I feel like the world so often (and I include myself in this) lumps these countries together. I will be the first to admit that I am not very knowledgeable about the Middle East and the different nations that make it up. Heck, it took me getting to Dubai to understand what the United Arab Emirates even meant!  However, I also think it is a little bit natural as well.  When people think of the United States, they may not think of how different Rhode Island is from Georgia or from Wisconsin or from Arizona. Or maybe they would because the U.S. is big... so okay, the difference between Rhode Island and Massachusetts and New Hampshire and Vermont!  Because they are different!  So, to have every nation within the Middle East represented (which makes sense given I was in the region) and having specific pavilions devoted just to them, was very cool and neat to see.

There were also European sections with Turkey, Russia, Italy, Germany and Spain highlighted. A massive Africa region.  China, Japan, Thailand, Indonesia and a few other areas in southeast Asian countries.  They were all very cool to explore.

Once we made it out of the Global Village (which I kept messing up and calling World Market) we met back up with my friend for a final drink and some snacks on my last night in Dubai.  We met at Pier 7, which is a 7 story building in the Dubai Marina area with different restaurants on each floor. The very top floor is a massive club and each of the restaurants have very different styles and feels.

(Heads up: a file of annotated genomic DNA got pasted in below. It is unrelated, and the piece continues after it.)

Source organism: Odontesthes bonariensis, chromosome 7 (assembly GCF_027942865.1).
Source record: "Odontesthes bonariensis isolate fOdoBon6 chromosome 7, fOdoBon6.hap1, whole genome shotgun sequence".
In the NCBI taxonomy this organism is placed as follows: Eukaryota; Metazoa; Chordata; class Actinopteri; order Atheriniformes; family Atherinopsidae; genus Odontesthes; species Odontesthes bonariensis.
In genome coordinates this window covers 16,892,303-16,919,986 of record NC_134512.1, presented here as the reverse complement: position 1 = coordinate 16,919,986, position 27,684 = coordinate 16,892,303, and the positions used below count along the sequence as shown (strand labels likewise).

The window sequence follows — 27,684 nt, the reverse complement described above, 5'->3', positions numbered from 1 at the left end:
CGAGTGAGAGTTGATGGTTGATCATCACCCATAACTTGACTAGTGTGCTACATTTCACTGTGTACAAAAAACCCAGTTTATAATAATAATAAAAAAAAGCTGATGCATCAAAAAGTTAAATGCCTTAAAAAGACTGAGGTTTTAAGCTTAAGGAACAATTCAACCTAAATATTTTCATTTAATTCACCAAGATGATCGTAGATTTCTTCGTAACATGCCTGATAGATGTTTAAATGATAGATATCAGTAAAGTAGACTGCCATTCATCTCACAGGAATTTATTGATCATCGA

Picture Source: Pier 7 Website
We were worried we were a bit under dressed, but went about things the true American way and just walked in confidently and didn't let anyone ask any questions about what we wearing.  The beautiful evening, good conversation, drinks, and of course the view made for an amazing final night in Dubai.

As I am sure that you can tell from these lengthy travel posts that I have been putting up (this is now my 5th post about a single trip) that it was a great experience.  One of the things that truly made it wonderful was the people that I was able to spend it with.  I was super disappointed when learning that the timing of the trip was going to be off by a few weeks of one of my good friends moving away from Dubai. However, was also thrilled that I had a few other friends to be able to enjoy the experiences with.  Both the more "native" people, my friend from Lebanon and all of his wonderful friends I was able to meet throughout the week.  And my friend who is now a local, originally from Louisiana, but exploring all that Dubai has to over for a year.  To everyone else I met along the way.

I am so, so thankful to what they taught me, showed me, the questions they let me ask, and how they went out of their way to make sure that my experience in Dubai was a great one.  I think it goes to show the incredible quality and caliber of the people who live in the city at how much they accommodated me when I was in town.

Dubai is a location I have specifically wanted to travel to since at the least, 2013.  A lot of times when I travel places it is more on a whim. Such as when Kristen e-mailed and said, "Do you want to go to Iceland?" and I said "Okay!" or when Daniella asked me if I wanted to run the Paris Marathon and (after some convincing) I said, "Sure!"  Which is nice, and suits my spontaneous lifestyle.   However, it was also truly amazing to be in a place I have wanted to explore for so long.

It was bittersweet getting on the plane to return home, but it was a wonderful week that I feel so lucky that I was able to have thanks to my job.  There is really not much better than a career that gives you such fulfilling opportunities and experiences.